Speaking at a seminar recently, it became scarily apparent how little notice adviser firms had taken of the FCA’s PROD (Product Intervention and Product Governance) regime.
The general feedback was that this wasn’t aimed at IFAs; it was classic compliance that didn’t match their business model and was therefore largely irrelevant to them. That and the fact it crept in alongside the much louder and boisterous MiFID ll legislation.
However, despite its seemingly shy nature, ignore it at your peril.
While the majority of the PROD regime is directed towards providers, there is an element that directly affects adviser firms. The wording is: “A product recommended by an adviser must meet the needs of an identifiable target market, by appropriate distribution channels.”
The keyword here, I suggest, is ‘identifiable’. The FCA will be looking to firms to reassure it that they identify their current and future clients, and that any advice or product recommended to them is uniform across the business.
While the majority of the Prod regime is directed towards providers, there is an element that directly affects adviser firms
This lends itself to robust client segmentation, of which there are good and bad practices. For example, segmenting your clients on their life stage and potential advice needs = good; segmenting them on the amount of cold, hard, dirty cash they have = bad.
Client segmentation then naturally leads into a situation whereby you can create centralised investment and retirement propositions for your different levels of client, simplifying your processes and reducing the amount of research man-hours dramatically. Your paraplanner will be eternally grateful.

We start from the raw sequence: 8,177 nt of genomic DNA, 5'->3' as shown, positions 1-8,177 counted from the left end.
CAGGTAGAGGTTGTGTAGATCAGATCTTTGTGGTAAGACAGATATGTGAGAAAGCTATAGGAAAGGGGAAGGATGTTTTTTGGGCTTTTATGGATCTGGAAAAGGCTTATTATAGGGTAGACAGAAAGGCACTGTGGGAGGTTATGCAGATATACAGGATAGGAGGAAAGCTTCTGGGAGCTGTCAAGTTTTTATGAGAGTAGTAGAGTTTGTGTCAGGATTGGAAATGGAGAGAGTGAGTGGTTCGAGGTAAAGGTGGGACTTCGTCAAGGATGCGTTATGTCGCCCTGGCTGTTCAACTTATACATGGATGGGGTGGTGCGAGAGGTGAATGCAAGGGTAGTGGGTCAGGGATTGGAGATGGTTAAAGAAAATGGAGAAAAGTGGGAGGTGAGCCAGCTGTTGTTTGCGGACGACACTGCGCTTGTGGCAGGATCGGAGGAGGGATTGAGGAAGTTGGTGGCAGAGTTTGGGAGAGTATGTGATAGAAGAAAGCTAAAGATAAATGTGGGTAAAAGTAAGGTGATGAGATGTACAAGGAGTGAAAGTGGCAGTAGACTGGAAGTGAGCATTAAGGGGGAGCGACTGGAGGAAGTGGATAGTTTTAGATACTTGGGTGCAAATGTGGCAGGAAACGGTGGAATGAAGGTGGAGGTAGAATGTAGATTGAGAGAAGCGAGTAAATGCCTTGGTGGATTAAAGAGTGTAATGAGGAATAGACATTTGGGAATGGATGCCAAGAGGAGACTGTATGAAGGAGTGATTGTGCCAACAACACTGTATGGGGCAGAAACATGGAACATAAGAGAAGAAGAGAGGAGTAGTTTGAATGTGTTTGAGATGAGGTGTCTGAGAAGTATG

Once you have your segmentation nailed and your CIP up and running, this leads nicely into your platform and provider due diligence, further simplifying the research process and ensuring that your clients are all treated fairly; the aim of the game. They have access to the same process across the board, regardless of who they interact with at the firm.
Segmentation can be done once, and reviewed only when you feel it is necessary. It does not have to cover every eventuality as long as you state that you have accounted for outliers.
CIPs and platform and provider due diligence can be conducted annually, with whole-of-market research needed only for those situations where a client does not meet your segmentation criteria. Imagine the time you will save and how you will spend it. I would suggest seeing more clients, but of course, golf has its merits too.
It’s why CIPs (and any centralised research strategy) really are the VIPs of the advice process. Plus you’ll hit your PROD requirements without being prodded. Irony…